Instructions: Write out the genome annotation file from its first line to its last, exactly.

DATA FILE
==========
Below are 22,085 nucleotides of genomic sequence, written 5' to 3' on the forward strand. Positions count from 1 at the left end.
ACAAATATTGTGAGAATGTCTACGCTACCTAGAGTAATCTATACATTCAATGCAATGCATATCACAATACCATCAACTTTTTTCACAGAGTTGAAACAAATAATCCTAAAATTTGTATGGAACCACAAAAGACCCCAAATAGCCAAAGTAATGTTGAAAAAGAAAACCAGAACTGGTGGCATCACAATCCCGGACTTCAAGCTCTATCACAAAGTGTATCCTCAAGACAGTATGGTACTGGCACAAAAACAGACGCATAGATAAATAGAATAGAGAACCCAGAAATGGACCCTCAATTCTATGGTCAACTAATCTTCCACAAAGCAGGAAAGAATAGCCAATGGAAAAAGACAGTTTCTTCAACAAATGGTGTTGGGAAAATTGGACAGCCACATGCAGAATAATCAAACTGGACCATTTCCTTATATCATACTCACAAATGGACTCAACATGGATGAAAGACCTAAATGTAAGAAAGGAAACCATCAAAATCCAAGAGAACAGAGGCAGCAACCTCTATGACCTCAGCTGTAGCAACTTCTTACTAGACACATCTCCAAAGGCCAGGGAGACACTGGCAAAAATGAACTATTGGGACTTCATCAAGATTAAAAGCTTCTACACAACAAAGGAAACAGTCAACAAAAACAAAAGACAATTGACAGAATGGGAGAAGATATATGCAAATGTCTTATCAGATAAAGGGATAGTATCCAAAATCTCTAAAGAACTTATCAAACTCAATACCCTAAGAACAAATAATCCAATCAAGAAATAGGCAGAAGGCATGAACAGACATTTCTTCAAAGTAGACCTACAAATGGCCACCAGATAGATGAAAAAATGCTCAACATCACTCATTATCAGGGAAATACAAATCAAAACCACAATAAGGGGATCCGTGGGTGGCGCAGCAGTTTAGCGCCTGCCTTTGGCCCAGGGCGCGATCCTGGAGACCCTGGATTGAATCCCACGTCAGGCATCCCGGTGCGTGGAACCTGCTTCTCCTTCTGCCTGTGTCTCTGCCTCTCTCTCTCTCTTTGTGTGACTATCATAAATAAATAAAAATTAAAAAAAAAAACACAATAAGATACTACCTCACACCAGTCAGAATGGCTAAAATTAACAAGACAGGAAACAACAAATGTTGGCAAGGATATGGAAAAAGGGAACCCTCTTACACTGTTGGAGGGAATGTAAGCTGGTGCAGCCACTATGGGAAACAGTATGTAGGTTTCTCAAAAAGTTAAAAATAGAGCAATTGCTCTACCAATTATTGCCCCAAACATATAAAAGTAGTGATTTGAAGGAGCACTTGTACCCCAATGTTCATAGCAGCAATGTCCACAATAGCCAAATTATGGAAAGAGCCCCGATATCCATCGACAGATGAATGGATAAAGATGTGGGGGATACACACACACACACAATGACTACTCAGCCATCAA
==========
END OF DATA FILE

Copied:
Below are 22,085 nucleotides of genomic sequence, written 5' to 3' on the forward strand. Positions count from 1 at the left end.
ACAAATATTGTGAGAATGTCTACGCTACCTAGAGTAATCTATACATTCAATGCAATGCATATCACAATACCATCAACTTTTTTCACAGAGTTGAAACAAATAATCCTAAAATTTGTATGGAACCACAAAAGACCCCAAATAGCCAAAGTAATGTTGAAAAAGAAAACCAGAACTGGTGGCATCACAATCCCGGACTTCAAGCTCTATCACAAAGTGTATCCTCAAGACAGTATGGTACTGGCACAAAAACAGACGCATAGATAAATAGAATAGAGAACCCAGAAATGGACCCTCAATTCTATGGTCAACTAATCTTCCACAAAGCAGGAAAGAATAGCCAATGGAAAAAGACAGTTTCTTCAACAAATGGTGTTGGGAAAATTGGACAGCCACATGCAGAATAATCAAACTGGACCATTTCCTTATATCATACTCACAAATGGACTCAACATGGATGAAAGACCTAAATGTAAGAAAGGAAACCATCAAAATCCAAGAGAACAGAGGCAGCAACCTCTATGACCTCAGCTGTAGCAACTTCTTACTAGACACATCTCCAAAGGCCAGGGAGACACTGGCAAAAATGAACTATTGGGACTTCATCAAGATTAAAAGCTTCTACACAACAAAGGAAACAGTCAACAAAAACAAAAGACAATTGACAGAATGGGAGAAGATATATGCAAATGTCTTATCAGATAAAGGGATAGTATCCAAAATCTCTAAAGAACTTATCAAACTCAATACCCTAAGAACAAATAATCCAATCAAGAAATAGGCAGAAGGCATGAACAGACATTTCTTCAAAGTAGACCTACAAATGGCCACCAGATAGATGAAAAAATGCTCAACATCACTCATTATCAGGGAAATACAAATCAAAACCACAATAAGGGGATCCGTGGGTGGCGCAGCAGTTTAGCGCCTGCCTTTGGCCCAGGGCGCGATCCTGGAGACCCTGGATTGAATCCCACGTCAGGCATCCCGGTGCGTGGAACCTGCTTCTCCTTCTGCCTGTGTCTCTGCCTCTCTCTCTCTCTTTGTGTGACTATCATAAATAAATAAAAATTAAAAAAAAAAACACAATAAGATACTACCTCACACCAGTCAGAATGGCTAAAATTAACAAGACAGGAAACAACAAATGTTGGCAAGGATATGGAAAAAGGGAACCCTCTTACACTGTTGGAGGGAATGTAAGCTGGTGCAGCCACTATGGGAAACAGTATGTAGGTTTCTCAAAAAGTTAAAAATAGAGCAATTGCTCTACCAATTATTGCCCCAAACATATAAAAGTAGTGATTTGAAGGAGCACTTGTACCCCAATGTTCATAGCAGCAATGTCCACAATAGCCAAATTATGGAAAGAGCCCCGATATCCATCGACAGATGAATGGATAAAGATGTGGGGGATACACACACACACACAATGACTACTCAGCCATCAA